Is the recent slowdown of mortality improvement observed amongst the U.S. population also happening in the individual life insurance population, and what are the implications for the future?
When one looks at a curve of the mortality rates by age in developed countries, we notice a very regular pattern. Especially the middle-age groups - age 30 to 70+, for example - seem to have close to an exponential curve in mortality rates.
Are cannabis, hemp and marijuana the same thing? What are THC and CBD? Are the medicinal benefits of cannabis true? What are the health risks? And as of now, is there enough data to assess the mortality impact?
considered by life insurance underwriters are highly influenced by routine clinical assessments, often undertaken in acute situations following an episode of self-directed violence.
Life insurers have long recognized the value of oral fluids for risk assessment through screening for HIV-1 and tobacco or drug use, but oral health itself is not routinely evaluated as part of the underwriting process.
Rapid medical advances, as well as growing volumes of health and mortality data, are transforming cancer risk assessment. RGA's Neil Parkin explores our deepening understanding and insurance implications.
One of the toughest situations for an underwriter is the case that seems to have literally fallen off the cliff. A condition that is significant, that is being followed, and that does have mortality consequences suddenly has no notes of any recency for six months or more. Follow-up that appeared to be favorable virtually disappears, and the underwriter is left with guessing that things have continued to go reasonably well. Or not...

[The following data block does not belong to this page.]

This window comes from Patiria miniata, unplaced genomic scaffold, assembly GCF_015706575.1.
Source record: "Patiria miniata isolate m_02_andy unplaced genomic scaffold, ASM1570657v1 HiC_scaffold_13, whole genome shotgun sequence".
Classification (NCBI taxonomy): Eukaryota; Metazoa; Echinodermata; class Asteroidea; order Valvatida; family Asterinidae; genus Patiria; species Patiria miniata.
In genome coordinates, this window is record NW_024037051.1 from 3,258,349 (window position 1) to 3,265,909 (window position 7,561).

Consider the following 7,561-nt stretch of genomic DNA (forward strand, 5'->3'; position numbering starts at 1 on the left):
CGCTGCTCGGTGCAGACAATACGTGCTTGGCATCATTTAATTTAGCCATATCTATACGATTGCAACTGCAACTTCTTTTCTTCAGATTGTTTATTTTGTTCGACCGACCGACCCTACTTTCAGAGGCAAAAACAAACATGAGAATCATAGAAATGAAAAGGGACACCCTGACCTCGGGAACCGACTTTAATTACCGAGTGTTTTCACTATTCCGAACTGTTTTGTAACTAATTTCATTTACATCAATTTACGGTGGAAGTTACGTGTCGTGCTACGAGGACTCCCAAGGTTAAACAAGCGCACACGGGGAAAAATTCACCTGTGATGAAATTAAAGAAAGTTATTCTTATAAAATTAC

Munich Re assessed the Milliman Rx Risk Score, a predictive modeling tool developed and owned by Milliman that assesses mortality risk using an individual’s prescription drug information. Insurers considering prescription- drug-based scores should begin with a retrospective validation study on their own experience data.
The publication by The Lancet recently of an article discussing the risk to health posed by alcohol seems to have put paid for all time to the notion that moderate drinking does no harm or is even ‘good for you’. It has thus caused a bit of a stir in some quarters.
Eat your vegetables. Stay active. Avoid smoking. Keep out of the sun. Patients have been hearing this good advice from their doctors for a long time. Now, researchers are uncovering new evidence that our lifestyle choices can measurably influence mortality risk at a genetic level. Learn more about the emerging science of epigenetics in a two-part interview and the webinar “Epigenetics and Liquid Biopsies: Fact, Fiction or Both.”